Lexus IS Forum banner

1 - 6 of 6 Posts

·
Registered
Joined
·
594 Posts
Discussion Starter #1
Hi,
I had a few questions regarding the IS300...
What exactly does the LSD (limited slip differential) do?? Some of you mention that it isnt coming in the first batch of cars... when exactly is the "second" batch of cars coming w/ LSD and the graphite polished wheels?

Despite the badmouthing of the Acura CL about its lack of high end power, I am still keeping it in high consideration when I decide to buy a new car this summer. I dont really care about going 90+ and the 6.4 sec for 0-60 in the July MotorTrend seems good. I've never owned an acura or a lexus (had a toyota), and was wondering what you guys know about reliability of these 2 companies? Are replacement parts expensive for Lexus cars? Thanks in advance...
 

·
Registered
Joined
·
50 Posts
Others can explain LSD better, so I'll leave that to them.
Acura has cheaper parts if you need replacements. Both cars are extremely reliable, as my family has never had any problems with my sister's CRV, my Integra, my mother's LS400, my father's Previa, or my brother's Solara. Both car manufacturers are very reliable, and both (Lexus & Acura) have superb customer relations.

Just go with what you like, although I like the IS much more.
 

·
Registered
Joined
·
4,523 Posts
LSD is a drug that messes up your head. Hehehe...

Seriously though...

From the Lexus Website:

TORSEN® Limited-Slip Differential* (LSD)
The TORSEN® LSD system works in conjunction with TRAC, helping to limit wheelspin on unstable and slippery roads and during aggressive handling. This is why this type of system is considered a must for high-performance driving. LSD functions like a mechanical traction control system, in that it senses which drive wheel has the most traction and shifts torque (power) to that wheel to effectively deliver more horsepower to the road. And it also provides the IS 300 with enhanced control, increased acceleration and an improved margin of safety.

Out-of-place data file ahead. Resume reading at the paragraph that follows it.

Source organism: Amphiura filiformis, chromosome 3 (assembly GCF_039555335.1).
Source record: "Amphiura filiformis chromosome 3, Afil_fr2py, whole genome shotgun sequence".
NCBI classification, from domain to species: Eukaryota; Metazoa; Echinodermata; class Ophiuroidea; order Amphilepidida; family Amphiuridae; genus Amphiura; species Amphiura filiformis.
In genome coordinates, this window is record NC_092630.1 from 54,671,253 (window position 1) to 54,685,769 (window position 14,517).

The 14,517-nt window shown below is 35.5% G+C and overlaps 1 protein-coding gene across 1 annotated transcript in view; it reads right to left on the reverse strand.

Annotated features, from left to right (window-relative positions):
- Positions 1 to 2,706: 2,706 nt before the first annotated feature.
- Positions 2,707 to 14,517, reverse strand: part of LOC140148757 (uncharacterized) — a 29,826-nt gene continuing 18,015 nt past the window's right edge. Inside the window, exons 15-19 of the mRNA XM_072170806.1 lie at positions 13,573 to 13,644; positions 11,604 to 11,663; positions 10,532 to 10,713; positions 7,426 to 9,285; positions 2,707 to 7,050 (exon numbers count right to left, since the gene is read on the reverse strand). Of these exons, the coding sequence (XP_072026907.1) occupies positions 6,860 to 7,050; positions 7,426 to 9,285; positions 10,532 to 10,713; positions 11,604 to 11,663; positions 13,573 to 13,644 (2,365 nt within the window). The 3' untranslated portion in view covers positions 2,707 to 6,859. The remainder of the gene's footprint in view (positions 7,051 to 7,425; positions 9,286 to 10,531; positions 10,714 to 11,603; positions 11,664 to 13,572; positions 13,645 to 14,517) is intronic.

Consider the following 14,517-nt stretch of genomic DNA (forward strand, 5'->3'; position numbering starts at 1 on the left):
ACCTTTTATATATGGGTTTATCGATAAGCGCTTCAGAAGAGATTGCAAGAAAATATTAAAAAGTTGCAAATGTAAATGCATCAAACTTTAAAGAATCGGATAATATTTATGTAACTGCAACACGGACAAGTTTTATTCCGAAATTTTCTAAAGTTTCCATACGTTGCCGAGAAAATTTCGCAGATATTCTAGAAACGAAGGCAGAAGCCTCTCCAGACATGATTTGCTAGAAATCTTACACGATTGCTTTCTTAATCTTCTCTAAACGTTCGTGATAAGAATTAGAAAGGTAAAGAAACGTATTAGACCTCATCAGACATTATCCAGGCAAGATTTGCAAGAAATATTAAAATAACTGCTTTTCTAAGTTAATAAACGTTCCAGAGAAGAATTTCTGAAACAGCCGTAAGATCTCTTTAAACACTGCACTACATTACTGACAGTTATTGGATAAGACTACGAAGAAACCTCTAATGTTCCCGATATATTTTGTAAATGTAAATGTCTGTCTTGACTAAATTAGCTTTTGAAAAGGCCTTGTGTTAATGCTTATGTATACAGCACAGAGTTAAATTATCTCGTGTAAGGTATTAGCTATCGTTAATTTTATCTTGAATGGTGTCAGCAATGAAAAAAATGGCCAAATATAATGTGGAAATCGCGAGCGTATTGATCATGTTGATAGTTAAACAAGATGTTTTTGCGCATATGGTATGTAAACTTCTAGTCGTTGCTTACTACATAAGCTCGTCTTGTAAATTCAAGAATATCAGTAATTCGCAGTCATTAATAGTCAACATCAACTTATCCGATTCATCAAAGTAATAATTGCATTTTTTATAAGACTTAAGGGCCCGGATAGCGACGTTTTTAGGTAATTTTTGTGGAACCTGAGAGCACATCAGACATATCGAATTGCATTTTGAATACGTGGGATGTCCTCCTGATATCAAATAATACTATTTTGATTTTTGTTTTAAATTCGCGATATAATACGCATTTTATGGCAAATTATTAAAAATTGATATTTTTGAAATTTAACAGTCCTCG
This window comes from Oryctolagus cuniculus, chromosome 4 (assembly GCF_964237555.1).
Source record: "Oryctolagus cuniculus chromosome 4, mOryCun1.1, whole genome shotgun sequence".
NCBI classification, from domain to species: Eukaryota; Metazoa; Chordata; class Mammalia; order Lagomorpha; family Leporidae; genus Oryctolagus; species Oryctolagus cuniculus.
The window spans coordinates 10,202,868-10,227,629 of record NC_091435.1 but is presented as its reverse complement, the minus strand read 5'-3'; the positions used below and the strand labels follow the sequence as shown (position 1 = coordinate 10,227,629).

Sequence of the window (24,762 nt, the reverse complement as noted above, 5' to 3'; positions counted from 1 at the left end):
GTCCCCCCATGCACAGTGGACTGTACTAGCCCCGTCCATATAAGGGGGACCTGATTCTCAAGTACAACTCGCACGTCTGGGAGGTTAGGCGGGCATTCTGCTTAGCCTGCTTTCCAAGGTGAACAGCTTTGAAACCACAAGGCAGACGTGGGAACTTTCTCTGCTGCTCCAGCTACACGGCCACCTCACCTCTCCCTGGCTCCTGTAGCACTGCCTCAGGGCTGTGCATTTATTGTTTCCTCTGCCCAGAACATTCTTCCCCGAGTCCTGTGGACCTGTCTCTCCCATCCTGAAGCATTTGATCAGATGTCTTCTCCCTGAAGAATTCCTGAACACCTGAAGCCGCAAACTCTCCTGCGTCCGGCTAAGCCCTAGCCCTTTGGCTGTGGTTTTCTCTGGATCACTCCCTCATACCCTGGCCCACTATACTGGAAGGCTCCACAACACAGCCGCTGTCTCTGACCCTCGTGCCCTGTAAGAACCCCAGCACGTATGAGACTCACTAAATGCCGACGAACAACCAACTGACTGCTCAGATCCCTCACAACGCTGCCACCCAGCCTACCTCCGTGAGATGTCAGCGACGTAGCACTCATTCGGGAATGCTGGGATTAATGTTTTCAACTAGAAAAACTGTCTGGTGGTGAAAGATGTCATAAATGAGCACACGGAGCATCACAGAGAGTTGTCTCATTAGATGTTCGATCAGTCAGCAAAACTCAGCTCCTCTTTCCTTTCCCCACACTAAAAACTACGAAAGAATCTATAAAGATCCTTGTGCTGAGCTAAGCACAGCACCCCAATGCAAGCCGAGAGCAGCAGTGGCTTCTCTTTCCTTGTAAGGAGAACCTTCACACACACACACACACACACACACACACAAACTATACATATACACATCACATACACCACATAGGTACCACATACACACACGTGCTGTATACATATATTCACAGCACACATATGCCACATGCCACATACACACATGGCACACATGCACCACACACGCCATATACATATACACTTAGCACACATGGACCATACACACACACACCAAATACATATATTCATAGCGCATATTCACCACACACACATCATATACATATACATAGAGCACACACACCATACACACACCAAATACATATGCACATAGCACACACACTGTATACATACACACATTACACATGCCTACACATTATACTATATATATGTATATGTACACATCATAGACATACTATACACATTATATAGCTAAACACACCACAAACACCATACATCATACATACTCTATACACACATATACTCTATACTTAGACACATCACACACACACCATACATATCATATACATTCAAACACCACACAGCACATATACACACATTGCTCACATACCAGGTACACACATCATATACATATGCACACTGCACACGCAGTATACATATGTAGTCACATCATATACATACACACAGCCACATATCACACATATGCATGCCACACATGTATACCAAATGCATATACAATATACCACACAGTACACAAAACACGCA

*TORSEN® is a registered trademark of Zexel Torsen, Inc.


[This message has been edited by JW (edited May 24, 2000).]
 

·
Registered
Joined
·
3,221 Posts
Thanks JW...

I will simplify:

It will ensure that you won't ever get one rear wheel stuck on a slippery surface.

For instance if your right rear wheel is on the shoulder of a snowy or muddy road the LSD will send power to the left rear still on the road... Without LSD the right rear could spin uncontrollably.

*BUT* electronic traction control can help you get unstuck by putting brakes on the right rear - so a car with traction control has less reason to need an LSD.

Another reason for LSD is if you have enough power to break the rear wheels free on dry pavement - you can do uniform two wheel "burnouts". LSD is your friend for high power burnouts. Traction control spoils your fun.

So - the LSD will be of most use to people who hop up their engines and turn off traction control.
 

·
Registered
Joined
·
168 Posts